[plt-scheme] Some things about the Vector type that are not mentioned in normal documention

From: Robby Findler (robby at cs.uchicago.edu)
Date: Sat Nov 27 16:30:47 EST 2004

Short answer: use build-vector.

Long answer: what you're missing is either the basics of mutable
objects (in any programming language) or the basics of function calls
(in any (call by value) programming language).

Let me try to explain. When you write this:

  (define bad-v (make-vector 20 (make-vector 10 #f)))

what does the programming language do? Well, it sees that the outer
`make-vector' is a function. So, it evaluates it's arguments. The first
argument is 20, so nothing to do there. The second argument is another
function call. So, it evaluates that one. Same deal: 10 is a value and
so is #f, so the function call itself can proceed. Then, the inner call
to make-vector produces a vector. Just one. Now that single vector is
used to fill in the outer vector, resulting in a vector of size 20 with
the same object in each cell. Put another way, you've only created _2_
vectors. One is the spine and it is filled with 20 _references_ to the
other vector. In C terms, it's like the outer array has 20 pointers to
the same array.

You may want to check out How to Design Programs' part IV


At Sat, 27 Nov 2004 13:19:42 -0800, Devlin Bentley wrote:
>   For list-related administrative tasks:
>   http://list.cs.brown.edu/mailman/listinfo/plt-scheme
> As a new user to Scheme, I recently tried to implement a 2D array as a
> vector of vectors in PltScheme.  Obviously things did not go well for
> me (I used Make-Vector and I filled the vector with another set of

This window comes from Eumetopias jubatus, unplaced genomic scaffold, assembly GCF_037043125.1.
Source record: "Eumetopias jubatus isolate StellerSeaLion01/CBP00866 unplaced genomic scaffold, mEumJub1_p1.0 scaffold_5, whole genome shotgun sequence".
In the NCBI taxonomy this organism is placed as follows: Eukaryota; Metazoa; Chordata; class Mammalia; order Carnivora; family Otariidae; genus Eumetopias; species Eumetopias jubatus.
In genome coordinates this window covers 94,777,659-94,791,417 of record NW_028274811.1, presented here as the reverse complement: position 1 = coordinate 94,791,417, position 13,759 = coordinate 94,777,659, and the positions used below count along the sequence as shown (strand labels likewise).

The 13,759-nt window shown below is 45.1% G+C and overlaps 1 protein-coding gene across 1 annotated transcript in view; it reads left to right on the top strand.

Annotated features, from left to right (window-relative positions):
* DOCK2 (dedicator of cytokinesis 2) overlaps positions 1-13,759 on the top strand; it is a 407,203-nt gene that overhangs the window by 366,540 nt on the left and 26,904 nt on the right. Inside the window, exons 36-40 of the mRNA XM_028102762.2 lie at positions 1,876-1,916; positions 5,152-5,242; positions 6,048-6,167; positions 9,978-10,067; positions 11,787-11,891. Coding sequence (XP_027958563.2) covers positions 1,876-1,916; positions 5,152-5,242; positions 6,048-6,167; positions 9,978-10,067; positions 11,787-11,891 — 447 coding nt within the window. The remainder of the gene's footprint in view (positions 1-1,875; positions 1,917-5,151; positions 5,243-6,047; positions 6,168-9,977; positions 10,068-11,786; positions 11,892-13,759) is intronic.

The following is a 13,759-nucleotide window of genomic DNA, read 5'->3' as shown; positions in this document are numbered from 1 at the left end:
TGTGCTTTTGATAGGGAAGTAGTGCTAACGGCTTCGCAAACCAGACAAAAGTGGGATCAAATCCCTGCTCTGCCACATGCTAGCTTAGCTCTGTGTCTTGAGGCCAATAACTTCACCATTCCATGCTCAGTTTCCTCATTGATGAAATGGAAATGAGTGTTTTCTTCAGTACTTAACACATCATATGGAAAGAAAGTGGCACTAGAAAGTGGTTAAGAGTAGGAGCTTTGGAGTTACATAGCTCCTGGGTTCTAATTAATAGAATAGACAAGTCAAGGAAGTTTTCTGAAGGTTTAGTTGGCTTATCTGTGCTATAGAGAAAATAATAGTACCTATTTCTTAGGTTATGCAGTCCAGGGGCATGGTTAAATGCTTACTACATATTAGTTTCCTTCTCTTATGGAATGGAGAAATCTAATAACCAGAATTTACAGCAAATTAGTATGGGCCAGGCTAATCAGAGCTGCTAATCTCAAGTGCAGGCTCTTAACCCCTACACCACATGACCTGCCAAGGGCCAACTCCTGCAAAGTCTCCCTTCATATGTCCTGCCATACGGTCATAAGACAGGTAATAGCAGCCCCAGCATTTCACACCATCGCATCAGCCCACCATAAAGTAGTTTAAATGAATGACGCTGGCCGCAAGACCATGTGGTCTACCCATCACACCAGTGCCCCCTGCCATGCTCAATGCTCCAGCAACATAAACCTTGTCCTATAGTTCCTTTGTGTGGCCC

> vectors.)
> Now nowheres in the included documentation, t-y-scheme or the PLT
> MzScheme language manual, is anything mentioned about this being an,
> ...., issue.  Actually I still have no idea exactly what happened,
> something to do with graphs (they are mentioned once or twice in small
> print in connection with Vectors) but still, there was definitely an
> issue.
> The thing is, the most straight forward way to create a 2D array (well
> aside from the rather excellent SRFI 25 which has insanely nice
> notation) for a student who has just been told to "use vectors like
> arrays", is to make a vector of vectors.  From the students point of
> view (looking at a vector as being a renamed array, which is not so
> far off after they have taken linear algebra courses), this is
> logically valid, and trying to debug what appears to be logically
> valid code is rather hard!
> The short of it is, it would be nice if something was mentioned in at
> least one of the manuals telling the poor user "Not To Do That".
> (I'd ask what the heck happened, but I am sure that will be covered in
> my 2nd quarter of functional programming, but if anyone wants to hit
> me with a clueX4 so I know what to expect when it does come up.... )
> -- 
> --------
> Devlin Bentley
> Com2Kid at gmail.com

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